by Andrey Kuznetcov
09/13/2004 | 01:07 AM
Today we are going to introduce to you five new flash drives with 128MB or 256MB storage capacity.
Please welcome these irreplaceable solutions and learn more about their features and peculiarities in our roundup.
Drives of that family come in 64, 128, 256 and 512MB capacities and comply with the USB 2.0 specification. The dimensions of the tested model are 72.7x24x10mm. The range of operational temperatures stretches from zero to 60°C; of non-operational – from -65°C to 60°C.
The accessories to the device include a carry strap and a software CD.
The average retail price of the drive is $20.
Luwen Electronics is a sub-division of the Shenzhen, China headquartered Yifang Digital Technologies Co., Ltd. Regrettably, I couldn’t find any information about this flash drive model on their website (it only lists specifications of older USB 1.1 devices). This EasyDisk has a write protection switch and an activity LED-indicator.
Its average retail price is $33.
Pretec Electronics Corporation is represented with two small-size products in this review.
This series comes in 64, 128, 256, 512 and 1GB capacities. The compact size of the device is its distinguishing trait, of course; the dimensions are 40.2x19.3x9.6mm. Its weight of 4.5g and ability to work in a temperature range of 0 to 85°C make it a truly portable device you can always have with you.
The non-operational temperature range lies from -20 to 120°C. The drive can sustain an operational vibration of 5G and an operational shock of 55G. It features an LCD-indicator of the drive’s status. The USB 2.0 interface is supported; the manufacturer claims up to 8MB/s read speed and up to 7MB/s write speed. The software you receive on a miniature CD allows using the flash drive as a bootable disk or limit the access to the stored data. The accessories to the drive allow wearing it on your neck or key-ring.
The average retail price of the device is $55.
The second product from Pretec we’d like to present in this review resembles the first one in many aspects, although differs externally. The previous model had rounded corners, while this “standard” drive is made deliberately “angular”, “straight-line”.
The Standard series from Pretec includes models of 64, 128, 256, 512MB and 1GB capacities. The drive is real tiny with dimensions of 40.2x19.3x9.6mm; its weight is 4.5g. The range of operational temperatures is 0-85°C, of non-operational from -20 to +120°C. The drive can keep on working under a vibration of 5G and a shock of 55G. It is equipped with an LCD-indicator of the operational mode. The speed characteristics of the drive as specified by the manufacturer are fully identical to the above-described model: up to 8MB/s read and up to 7MB/s write speeds. The software on the miniature CD is the same as you receive with the aforementioned drive. You can wear the device on your neck or on your key-ring.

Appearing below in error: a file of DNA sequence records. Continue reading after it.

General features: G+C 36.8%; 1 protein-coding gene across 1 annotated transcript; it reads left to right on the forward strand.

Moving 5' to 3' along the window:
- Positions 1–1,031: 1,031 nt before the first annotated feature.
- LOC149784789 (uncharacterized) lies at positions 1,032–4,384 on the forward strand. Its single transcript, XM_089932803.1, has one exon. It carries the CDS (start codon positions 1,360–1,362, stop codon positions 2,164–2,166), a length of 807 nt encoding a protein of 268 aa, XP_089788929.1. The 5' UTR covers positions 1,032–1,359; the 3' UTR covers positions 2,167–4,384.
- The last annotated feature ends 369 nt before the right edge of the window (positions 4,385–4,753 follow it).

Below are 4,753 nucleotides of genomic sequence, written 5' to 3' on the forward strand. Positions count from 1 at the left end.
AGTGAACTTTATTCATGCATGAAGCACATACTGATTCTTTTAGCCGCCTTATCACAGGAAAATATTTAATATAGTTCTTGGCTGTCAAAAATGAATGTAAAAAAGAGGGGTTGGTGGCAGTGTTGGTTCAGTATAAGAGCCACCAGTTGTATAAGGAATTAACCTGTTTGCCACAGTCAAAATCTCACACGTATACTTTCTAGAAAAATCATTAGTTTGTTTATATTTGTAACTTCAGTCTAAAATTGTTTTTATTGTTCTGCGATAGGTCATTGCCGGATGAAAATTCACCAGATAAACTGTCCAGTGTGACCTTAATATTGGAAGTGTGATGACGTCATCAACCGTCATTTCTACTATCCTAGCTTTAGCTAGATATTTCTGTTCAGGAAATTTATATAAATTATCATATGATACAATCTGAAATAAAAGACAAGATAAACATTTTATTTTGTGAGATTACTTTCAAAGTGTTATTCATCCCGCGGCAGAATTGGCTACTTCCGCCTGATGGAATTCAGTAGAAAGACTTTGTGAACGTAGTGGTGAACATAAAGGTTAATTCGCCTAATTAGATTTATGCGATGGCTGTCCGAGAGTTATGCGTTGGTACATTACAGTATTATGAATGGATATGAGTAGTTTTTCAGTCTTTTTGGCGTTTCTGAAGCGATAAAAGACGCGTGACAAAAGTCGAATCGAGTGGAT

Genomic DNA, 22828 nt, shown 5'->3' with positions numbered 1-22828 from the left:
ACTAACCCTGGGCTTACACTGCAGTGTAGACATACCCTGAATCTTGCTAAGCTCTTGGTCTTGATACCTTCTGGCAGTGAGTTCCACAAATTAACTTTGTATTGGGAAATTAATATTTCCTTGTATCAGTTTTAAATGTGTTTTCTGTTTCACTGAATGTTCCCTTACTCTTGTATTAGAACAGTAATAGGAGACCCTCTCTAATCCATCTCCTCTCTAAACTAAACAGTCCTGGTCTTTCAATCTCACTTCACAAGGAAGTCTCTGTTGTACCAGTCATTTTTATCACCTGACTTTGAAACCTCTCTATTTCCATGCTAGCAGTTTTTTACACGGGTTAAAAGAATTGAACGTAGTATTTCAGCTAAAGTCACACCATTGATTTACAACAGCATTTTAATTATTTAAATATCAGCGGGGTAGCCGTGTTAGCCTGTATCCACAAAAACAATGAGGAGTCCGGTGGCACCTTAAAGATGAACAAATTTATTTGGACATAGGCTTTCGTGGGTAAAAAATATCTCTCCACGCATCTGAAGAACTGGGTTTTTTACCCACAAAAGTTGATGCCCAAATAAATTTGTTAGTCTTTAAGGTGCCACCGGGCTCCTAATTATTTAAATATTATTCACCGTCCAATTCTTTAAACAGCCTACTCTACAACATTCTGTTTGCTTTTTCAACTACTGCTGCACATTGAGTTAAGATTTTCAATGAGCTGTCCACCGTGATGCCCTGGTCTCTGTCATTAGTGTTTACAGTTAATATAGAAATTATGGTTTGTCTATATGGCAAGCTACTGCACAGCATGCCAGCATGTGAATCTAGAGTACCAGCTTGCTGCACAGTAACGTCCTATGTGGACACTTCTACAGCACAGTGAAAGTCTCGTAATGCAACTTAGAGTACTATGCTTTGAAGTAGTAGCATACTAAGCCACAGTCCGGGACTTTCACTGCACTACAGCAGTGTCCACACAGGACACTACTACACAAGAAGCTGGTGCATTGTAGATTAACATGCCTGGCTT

The average retail price of this i-Disk is $55.
Transcend’s series of USB flash drives includes models with capacities of 32, 64, 128, 256, 512MB as well as 1, 2 and 4GB. Our sample has a blue plastic case, but there are also other color schemes available.
The manufacturer declares an up to 8MB/s read speed and up to 7MB/s write speed. The dimensions of the drive are 75x22x10mm; its weight is 11g. The drive fully complies with the USB 2.0 specification; it’s got an activity LED-indicator and a write-protection switch. You can also protect your data with a password or use the drive as a bootable disk. The accessories to the device include a carry strap, a software CD, a description and a USB cable.
The average retail price of the drive is $38.
We tested the five flash drives using FC Test version 1.0 and AIDA version 3.95.
The testbed was configured as follows:
We will be comparing the results of the tested devices with those we had tested earlier (see our Storage section for more articles).
We used three patterns with this test utility to check out the read and write speeds of the flash drives. The patterns differed in the average file size (1, 10 or 100MB) and in the number of files (1, 10 and 100). The only exception was the drive from Digitex which had been tested earlier in 240x1MB and 1x240MB patterns.
Considering that the file size and the number of files don’t practically affect the results, we put down these results as read and write speeds of the USB flash drives.
The first pattern consists of a hundred of files, 1MB each. You see that four out of the five tested flash drives (we mark them out among the previously tested devices with yellow in the diagrams) have almost the same results, identical to two earlier-tested models. The drive from Kingston is somewhat slower than this company and occupies the penultimate position in the table. Viewing the results at large, we see that the five tested drives are all far behind the leader in read speed, the Acer HT203 model, as well as behind the products from Digitex and SanDisk.